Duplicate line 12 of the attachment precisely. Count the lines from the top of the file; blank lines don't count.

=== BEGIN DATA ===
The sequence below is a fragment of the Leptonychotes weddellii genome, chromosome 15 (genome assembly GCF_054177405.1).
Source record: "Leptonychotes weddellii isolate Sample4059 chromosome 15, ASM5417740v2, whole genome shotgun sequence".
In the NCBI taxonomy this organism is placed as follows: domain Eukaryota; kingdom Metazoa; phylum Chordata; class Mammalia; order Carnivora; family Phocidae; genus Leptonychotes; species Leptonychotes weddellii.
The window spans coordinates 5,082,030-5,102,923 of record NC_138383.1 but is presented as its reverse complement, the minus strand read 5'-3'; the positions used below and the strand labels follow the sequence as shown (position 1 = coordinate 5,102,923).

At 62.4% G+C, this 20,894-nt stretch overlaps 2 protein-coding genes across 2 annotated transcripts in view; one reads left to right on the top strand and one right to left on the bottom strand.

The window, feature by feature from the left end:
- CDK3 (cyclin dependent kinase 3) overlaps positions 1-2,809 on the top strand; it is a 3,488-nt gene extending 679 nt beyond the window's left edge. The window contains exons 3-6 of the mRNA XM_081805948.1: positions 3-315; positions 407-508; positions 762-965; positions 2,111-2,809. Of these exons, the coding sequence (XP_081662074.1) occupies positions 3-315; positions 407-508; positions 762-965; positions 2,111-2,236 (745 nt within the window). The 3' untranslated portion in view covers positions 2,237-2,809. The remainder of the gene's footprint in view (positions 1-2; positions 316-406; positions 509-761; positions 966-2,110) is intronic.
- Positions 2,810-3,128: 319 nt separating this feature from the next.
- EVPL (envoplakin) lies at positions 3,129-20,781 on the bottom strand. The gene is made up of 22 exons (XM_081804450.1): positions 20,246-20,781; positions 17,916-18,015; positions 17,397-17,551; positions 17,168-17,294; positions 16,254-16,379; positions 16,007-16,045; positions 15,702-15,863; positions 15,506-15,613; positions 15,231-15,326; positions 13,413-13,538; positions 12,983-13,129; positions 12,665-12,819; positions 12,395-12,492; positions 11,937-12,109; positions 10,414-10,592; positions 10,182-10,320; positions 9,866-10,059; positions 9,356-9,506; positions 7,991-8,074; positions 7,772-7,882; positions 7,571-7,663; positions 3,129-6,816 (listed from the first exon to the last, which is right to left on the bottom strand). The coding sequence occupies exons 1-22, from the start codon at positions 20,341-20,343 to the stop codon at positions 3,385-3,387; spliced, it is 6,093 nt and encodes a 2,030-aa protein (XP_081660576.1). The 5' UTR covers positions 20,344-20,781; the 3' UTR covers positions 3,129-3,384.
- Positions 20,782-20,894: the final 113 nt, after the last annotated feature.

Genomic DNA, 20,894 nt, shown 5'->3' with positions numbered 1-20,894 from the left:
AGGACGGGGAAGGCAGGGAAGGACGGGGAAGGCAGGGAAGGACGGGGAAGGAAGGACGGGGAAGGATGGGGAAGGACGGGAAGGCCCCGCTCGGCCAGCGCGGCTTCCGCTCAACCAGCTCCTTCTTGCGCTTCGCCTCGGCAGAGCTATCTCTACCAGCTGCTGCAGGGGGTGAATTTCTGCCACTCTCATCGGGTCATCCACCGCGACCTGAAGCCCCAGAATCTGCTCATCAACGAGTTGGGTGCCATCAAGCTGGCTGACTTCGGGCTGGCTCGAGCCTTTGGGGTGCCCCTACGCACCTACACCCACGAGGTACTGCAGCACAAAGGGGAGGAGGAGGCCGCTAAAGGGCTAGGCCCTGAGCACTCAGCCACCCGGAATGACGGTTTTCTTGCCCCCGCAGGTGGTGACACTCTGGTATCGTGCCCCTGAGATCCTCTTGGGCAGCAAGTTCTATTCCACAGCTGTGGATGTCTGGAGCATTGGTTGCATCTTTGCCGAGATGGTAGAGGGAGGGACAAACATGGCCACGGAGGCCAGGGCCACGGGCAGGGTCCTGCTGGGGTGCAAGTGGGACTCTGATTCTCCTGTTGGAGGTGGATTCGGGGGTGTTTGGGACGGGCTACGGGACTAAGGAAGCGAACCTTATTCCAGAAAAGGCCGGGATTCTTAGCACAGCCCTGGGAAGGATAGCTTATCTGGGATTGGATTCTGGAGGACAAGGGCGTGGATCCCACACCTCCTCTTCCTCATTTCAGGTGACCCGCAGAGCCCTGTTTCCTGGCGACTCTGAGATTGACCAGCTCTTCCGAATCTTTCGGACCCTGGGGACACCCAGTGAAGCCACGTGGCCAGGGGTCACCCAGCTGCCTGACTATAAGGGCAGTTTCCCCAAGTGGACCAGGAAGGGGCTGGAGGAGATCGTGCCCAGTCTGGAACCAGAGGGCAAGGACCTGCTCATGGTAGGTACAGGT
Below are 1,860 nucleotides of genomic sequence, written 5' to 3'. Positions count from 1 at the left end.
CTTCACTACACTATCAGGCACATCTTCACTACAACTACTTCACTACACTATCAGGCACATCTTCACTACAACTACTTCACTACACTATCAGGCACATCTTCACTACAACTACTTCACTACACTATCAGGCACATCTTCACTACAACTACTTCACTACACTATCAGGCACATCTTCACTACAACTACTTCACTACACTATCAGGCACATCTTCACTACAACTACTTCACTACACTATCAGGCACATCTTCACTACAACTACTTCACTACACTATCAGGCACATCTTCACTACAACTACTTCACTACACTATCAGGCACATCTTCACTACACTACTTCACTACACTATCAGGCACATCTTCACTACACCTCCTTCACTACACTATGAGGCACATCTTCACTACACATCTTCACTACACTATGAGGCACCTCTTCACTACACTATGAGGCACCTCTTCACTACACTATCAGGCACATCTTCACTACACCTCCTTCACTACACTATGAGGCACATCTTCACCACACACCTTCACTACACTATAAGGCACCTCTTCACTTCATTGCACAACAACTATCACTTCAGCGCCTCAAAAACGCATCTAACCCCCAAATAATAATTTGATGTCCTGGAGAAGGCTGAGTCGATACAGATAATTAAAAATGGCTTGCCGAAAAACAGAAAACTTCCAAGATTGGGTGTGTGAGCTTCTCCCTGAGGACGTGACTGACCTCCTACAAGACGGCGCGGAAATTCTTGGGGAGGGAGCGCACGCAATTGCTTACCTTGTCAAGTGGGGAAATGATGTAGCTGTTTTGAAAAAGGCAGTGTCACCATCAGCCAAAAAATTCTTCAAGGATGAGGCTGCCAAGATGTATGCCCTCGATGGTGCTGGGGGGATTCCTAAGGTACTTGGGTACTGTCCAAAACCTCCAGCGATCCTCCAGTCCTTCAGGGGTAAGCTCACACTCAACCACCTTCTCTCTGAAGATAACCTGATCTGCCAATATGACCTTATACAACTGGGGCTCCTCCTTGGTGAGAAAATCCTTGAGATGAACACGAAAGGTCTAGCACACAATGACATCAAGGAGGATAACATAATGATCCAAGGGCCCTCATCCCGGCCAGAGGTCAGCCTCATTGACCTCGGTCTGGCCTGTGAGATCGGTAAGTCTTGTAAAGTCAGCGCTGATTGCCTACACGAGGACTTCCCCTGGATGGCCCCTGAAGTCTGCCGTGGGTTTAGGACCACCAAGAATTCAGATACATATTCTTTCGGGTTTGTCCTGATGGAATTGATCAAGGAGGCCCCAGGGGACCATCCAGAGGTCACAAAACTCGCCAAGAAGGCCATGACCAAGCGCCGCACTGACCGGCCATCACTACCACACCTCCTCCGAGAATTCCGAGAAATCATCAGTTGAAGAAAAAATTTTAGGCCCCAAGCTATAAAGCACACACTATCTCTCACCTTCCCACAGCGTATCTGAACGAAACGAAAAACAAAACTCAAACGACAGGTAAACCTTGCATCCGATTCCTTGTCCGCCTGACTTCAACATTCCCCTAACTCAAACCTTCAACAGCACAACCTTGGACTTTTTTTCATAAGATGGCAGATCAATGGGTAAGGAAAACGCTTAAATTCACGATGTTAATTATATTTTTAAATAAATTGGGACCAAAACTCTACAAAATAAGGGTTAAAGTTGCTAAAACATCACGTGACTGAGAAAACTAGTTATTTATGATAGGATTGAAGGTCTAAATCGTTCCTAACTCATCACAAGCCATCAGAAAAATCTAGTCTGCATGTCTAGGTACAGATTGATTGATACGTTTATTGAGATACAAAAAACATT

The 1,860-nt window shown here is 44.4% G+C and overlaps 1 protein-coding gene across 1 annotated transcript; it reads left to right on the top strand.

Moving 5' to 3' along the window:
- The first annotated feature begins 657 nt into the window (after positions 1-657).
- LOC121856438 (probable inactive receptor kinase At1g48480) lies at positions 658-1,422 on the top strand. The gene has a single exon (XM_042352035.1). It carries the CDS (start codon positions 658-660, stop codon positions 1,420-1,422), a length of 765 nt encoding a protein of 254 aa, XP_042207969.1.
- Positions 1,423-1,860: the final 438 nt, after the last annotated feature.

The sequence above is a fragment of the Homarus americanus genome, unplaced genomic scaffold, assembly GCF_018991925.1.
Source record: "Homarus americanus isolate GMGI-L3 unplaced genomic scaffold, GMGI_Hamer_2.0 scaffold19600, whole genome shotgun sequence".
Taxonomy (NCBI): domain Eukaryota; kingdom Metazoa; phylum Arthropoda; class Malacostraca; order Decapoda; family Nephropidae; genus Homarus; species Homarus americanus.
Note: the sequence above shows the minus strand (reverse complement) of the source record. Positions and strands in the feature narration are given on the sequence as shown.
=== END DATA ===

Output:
AGGACGGGGAAGGCAGGGAAGGACGGGGAAGGCAGGGAAGGACGGGGAAGGAAGGACGGGGAAGGATGGGGAAGGACGGGAAGGCCCCGCTCGGCCAGCGCGGCTTCCGCTCAACCAGCTCCTTCTTGCGCTTCGCCTCGGCAGAGCTATCTCTACCAGCTGCTGCAGGGGGTGAATTTCTGCCACTCTCATCGGGTCATCCACCGCGACCTGAAGCCCCAGAATCTGCTCATCAACGAGTTGGGTGCCATCAAGCTGGCTGACTTCGGGCTGGCTCGAGCCTTTGGGGTGCCCCTACGCACCTACACCCACGAGGTACTGCAGCACAAAGGGGAGGAGGAGGCCGCTAAAGGGCTAGGCCCTGAGCACTCAGCCACCCGGAATGACGGTTTTCTTGCCCCCGCAGGTGGTGACACTCTGGTATCGTGCCCCTGAGATCCTCTTGGGCAGCAAGTTCTATTCCACAGCTGTGGATGTCTGGAGCATTGGTTGCATCTTTGCCGAGATGGTAGAGGGAGGGACAAACATGGCCACGGAGGCCAGGGCCACGGGCAGGGTCCTGCTGGGGTGCAAGTGGGACTCTGATTCTCCTGTTGGAGGTGGATTCGGGGGTGTTTGGGACGGGCTACGGGACTAAGGAAGCGAACCTTATTCCAGAAAAGGCCGGGATTCTTAGCACAGCCCTGGGAAGGATAGCTTATCTGGGATTGGATTCTGGAGGACAAGGGCGTGGATCCCACACCTCCTCTTCCTCATTTCAGGTGACCCGCAGAGCCCTGTTTCCTGGCGACTCTGAGATTGACCAGCTCTTCCGAATCTTTCGGACCCTGGGGACACCCAGTGAAGCCACGTGGCCAGGGGTCACCCAGCTGCCTGACTATAAGGGCAGTTTCCCCAAGTGGACCAGGAAGGGGCTGGAGGAGATCGTGCCCAGTCTGGAACCAGAGGGCAAGGACCTGCTCATGGTAGGTACAGGT